Shares of Coca-Cola ( KO) rose Wednesday after the company's investment rating and full-year earnings estimate were upped by Morgan Stanley. The brokerage cited increased strength at the soft-drink maker's bottlers.

Coke shares ended up $2.25, or 5.5% to $43.27.

Morgan bumped up Coca-Cola's rating to overweight from equal-weight with a $52 price target based on three factors. "The health of Coke's major global anchor bottlers has materially improved over the past 2 years through restructuring and more disciplined capital spending." That means future top-line growth and earnings consistency for Coke, the analyst said.

The brokerage also said it believes Coke's sales of non-carbonated and water products, such as its U.S.-based Damone water business, will improve. "The market is not giving Coke the benefit of the doubt on this strategy and we believe it is discounting an unrealistically bearish scenario on non-carb margins over the next 3 to 5 years," Morgan Stanley said.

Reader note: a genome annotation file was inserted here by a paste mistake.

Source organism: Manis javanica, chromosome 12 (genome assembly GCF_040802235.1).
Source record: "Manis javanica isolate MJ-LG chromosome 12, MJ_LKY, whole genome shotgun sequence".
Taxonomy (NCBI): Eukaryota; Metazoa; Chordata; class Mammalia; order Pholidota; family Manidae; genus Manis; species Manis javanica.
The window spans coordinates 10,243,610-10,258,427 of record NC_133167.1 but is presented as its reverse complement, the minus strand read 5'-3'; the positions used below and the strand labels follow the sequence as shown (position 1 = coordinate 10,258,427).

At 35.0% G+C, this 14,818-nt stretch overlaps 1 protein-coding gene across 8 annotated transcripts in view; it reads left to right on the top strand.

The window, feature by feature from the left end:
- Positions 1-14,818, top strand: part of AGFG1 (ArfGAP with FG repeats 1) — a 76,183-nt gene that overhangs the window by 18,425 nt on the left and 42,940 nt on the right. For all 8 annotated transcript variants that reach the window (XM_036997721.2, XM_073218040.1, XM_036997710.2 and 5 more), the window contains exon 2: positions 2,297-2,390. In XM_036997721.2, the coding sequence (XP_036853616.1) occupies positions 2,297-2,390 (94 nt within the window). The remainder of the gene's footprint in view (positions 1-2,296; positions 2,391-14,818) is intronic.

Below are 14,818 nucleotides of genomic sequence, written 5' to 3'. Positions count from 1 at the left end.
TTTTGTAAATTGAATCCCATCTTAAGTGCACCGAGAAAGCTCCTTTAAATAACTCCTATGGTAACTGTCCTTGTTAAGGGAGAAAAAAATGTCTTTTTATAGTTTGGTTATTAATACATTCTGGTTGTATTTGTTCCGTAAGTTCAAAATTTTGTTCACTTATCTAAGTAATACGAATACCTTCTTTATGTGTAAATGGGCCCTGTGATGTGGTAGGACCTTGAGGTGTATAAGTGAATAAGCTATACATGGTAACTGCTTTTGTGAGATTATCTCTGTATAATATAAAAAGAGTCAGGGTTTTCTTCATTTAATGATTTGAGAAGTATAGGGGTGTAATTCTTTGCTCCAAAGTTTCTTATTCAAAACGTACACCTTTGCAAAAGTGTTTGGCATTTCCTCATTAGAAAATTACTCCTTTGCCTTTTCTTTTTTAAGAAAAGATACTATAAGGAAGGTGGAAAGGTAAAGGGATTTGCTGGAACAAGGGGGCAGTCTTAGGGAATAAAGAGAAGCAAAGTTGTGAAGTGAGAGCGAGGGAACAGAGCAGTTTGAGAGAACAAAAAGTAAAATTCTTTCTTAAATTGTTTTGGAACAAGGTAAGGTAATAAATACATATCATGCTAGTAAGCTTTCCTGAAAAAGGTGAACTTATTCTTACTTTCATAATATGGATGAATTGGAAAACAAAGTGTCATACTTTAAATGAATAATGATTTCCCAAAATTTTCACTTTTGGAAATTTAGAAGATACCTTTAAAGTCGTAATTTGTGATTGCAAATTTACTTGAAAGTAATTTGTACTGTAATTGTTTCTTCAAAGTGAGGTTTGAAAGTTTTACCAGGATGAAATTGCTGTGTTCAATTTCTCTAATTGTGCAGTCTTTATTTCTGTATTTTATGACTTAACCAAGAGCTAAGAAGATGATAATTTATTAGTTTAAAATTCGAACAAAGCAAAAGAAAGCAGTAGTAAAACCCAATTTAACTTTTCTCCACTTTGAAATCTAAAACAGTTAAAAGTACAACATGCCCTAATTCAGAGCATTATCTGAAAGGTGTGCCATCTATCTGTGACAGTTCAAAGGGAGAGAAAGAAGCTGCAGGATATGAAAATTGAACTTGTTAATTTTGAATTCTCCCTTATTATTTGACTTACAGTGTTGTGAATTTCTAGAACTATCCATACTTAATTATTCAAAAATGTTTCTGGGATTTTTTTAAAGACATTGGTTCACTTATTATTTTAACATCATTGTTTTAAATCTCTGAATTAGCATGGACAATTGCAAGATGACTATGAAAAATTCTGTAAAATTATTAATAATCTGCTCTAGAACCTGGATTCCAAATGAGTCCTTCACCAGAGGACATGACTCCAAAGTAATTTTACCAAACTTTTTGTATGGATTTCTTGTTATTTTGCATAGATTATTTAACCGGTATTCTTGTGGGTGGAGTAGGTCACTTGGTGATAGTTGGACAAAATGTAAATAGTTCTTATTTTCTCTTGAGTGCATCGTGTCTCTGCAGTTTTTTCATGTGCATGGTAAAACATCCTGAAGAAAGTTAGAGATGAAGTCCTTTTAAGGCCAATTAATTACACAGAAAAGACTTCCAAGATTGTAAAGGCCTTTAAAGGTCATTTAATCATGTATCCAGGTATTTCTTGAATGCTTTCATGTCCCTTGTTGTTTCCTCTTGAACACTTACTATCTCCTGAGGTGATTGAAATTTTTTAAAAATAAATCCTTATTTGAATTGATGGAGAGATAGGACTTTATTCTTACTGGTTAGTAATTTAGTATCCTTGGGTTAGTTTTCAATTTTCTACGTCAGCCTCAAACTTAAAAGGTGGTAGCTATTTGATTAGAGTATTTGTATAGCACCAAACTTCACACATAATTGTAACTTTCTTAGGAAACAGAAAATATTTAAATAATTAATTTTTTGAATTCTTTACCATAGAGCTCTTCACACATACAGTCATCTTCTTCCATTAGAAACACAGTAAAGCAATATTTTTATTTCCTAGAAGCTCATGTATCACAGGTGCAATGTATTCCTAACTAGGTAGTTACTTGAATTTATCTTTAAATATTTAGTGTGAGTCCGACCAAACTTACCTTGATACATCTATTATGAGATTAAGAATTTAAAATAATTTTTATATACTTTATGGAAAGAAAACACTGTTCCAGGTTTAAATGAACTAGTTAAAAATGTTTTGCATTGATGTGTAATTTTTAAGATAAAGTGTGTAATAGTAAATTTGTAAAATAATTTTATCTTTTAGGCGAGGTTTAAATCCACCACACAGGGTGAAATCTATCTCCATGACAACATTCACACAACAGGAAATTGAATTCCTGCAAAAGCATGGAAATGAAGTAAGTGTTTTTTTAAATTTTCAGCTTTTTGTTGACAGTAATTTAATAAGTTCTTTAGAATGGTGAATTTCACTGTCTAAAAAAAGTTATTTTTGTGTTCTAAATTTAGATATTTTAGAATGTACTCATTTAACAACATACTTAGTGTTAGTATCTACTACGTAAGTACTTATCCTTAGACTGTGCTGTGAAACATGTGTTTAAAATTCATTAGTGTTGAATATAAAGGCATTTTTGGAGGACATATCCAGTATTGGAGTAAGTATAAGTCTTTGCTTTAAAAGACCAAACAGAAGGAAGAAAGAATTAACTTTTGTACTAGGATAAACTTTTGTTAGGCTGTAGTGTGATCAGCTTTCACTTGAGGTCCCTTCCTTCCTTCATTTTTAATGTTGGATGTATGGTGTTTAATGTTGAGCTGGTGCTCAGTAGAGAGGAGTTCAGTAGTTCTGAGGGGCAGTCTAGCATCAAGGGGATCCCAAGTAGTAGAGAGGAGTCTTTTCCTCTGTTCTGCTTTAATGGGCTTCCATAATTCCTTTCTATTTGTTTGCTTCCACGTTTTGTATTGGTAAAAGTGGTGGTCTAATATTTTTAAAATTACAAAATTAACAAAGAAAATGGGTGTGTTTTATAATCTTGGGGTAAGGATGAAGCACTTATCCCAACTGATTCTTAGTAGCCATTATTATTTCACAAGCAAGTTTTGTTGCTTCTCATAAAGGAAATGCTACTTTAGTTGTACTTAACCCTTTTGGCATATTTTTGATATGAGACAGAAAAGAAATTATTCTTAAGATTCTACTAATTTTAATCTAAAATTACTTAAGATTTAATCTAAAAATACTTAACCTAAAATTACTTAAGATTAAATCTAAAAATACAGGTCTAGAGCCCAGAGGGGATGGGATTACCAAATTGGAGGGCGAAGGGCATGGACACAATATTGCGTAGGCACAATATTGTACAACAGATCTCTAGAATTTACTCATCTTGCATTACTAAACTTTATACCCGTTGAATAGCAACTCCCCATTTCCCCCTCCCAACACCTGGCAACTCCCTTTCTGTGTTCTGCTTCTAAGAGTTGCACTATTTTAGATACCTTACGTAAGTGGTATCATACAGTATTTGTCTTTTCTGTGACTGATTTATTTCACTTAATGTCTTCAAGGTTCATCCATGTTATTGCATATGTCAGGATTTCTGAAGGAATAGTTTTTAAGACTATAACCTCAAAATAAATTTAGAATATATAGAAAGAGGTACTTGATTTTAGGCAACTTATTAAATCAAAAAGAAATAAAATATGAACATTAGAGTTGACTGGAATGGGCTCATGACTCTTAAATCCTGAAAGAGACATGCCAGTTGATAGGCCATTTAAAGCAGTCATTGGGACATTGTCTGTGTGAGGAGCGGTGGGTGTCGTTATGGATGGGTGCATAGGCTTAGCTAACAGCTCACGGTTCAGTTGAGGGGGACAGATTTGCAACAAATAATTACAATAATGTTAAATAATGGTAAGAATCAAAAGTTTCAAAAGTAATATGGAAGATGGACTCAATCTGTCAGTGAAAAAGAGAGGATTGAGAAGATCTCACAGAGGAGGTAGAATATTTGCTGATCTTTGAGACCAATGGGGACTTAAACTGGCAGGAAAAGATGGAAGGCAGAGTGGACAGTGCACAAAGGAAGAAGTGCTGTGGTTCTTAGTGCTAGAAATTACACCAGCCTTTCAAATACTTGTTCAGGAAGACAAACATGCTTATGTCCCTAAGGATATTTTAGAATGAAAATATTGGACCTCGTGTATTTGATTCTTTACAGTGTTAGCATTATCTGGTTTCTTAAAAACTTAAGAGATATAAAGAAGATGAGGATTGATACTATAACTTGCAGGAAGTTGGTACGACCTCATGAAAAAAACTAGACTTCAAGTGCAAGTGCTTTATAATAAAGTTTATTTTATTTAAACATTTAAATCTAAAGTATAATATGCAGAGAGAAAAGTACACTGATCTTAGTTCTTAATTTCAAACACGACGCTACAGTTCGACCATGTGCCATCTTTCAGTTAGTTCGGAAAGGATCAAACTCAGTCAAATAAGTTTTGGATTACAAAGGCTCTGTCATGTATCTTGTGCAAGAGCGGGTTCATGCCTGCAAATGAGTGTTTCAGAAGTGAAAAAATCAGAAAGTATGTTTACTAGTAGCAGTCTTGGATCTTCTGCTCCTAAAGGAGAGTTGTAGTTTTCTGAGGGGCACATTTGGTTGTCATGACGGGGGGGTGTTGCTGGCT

Additionally, the brokerage said that Coke's markets in Japan and Germany have recently suffered, while its markets in China, India and Russia drove most of the growth. But Morgan Stanley said first quarter results in Germany "represented the worst of the deposit law impact and the company is taking several steps to address the new operating environment." And, Morgan said, in Japan, fears of SARS have impacted consumer confidence.

Morgan Stanley also cited an increase in its comfort level with Coke's newly restructured management team. The broker sees a 27% potential upside to its target and upped its expected 2003 EPS by 4 cents to $1.85 and its 2004 EPS estimate by 6 cents to $2.03. Analyst consensus is $1.83, on average. The company earned $1.66 a share in 2002.

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